KUSA – Voters in Colorado have the power to throw judges out of office, but a 9NEWS analysis finds voters almost never use that power—even when the state panel that reviews judges decides they don’t deserve to keep their jobs.
When you fill out your ballot this November, you’re likely to pause at the questions about whether to keep state and local judges.
You’re not alone.
In the 2012 presidential election, nearly one in four Colorado voters skipped the question about whether to retain a state Supreme Court justice.
Many lower courts saw a steeper drop off. But it matters who serves.
Judges decide who gets custody in a divorce, whether a drunk driver goes to jail and how long someone gets put away for violent crimes like rape or murder.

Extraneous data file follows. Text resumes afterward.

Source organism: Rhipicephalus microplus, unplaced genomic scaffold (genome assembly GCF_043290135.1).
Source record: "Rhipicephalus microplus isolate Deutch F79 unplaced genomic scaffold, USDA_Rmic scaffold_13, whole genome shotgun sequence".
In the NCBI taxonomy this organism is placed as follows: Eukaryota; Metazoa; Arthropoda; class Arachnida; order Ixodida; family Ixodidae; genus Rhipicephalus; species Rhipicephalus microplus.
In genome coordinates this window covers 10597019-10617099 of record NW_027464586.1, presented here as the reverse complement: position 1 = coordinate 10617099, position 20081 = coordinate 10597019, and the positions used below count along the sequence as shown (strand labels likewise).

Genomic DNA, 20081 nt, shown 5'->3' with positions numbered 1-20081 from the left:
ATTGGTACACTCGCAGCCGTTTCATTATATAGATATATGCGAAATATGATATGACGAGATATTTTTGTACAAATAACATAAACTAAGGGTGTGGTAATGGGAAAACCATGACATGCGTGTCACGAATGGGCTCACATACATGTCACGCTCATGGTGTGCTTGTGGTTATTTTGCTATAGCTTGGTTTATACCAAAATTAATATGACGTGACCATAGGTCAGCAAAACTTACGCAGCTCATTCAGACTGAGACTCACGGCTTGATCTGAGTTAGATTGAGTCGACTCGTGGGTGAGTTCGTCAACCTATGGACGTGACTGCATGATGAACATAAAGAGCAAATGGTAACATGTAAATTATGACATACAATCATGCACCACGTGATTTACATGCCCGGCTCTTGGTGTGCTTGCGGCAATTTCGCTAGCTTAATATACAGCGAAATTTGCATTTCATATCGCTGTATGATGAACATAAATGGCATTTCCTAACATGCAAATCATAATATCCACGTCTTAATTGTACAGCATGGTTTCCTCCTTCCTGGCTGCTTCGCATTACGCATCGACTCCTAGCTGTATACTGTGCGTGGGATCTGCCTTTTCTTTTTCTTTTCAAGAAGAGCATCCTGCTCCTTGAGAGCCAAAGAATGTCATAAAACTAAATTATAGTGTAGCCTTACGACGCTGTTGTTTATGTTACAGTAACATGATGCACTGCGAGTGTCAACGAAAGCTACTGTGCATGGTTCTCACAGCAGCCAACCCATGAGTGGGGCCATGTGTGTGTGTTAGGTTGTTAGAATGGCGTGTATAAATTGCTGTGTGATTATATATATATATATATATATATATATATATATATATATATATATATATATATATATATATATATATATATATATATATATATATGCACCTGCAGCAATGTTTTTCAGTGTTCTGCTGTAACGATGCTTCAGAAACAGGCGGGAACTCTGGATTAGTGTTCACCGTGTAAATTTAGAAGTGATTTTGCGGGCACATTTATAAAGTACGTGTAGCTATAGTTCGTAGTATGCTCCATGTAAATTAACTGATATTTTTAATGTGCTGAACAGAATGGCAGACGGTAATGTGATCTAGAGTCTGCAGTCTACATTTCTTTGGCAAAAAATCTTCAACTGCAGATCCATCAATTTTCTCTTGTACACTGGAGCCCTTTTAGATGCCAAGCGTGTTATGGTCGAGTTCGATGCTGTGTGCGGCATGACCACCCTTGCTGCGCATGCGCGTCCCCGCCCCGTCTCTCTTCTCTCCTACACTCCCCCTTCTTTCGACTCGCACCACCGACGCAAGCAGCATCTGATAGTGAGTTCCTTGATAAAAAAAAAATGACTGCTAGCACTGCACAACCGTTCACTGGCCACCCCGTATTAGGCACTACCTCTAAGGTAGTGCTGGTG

The job is taxpayer-funded and pays a six-figure salary.
VOTERS ONLY TAKE THE ADVICE 30 PERCENT OF THE TIME
Colorado voters receive job reviews for judges that come with a recommendation about whether the judge should be retained in office.
9NEWS’ investigation found that since 1998 only three judges have lost their elections following a “do not retain” recommendation. One additional judge with a bad review chose to resign rather than face re-election.
On average, a judge deemed unfit to stay on the bench will win re-election in Colorado with 54 percent of the vote.
That is a drop from the overall re-election average for Colorado judges, which is about 70 percent.
Experts agree more information to voters is what’s needed.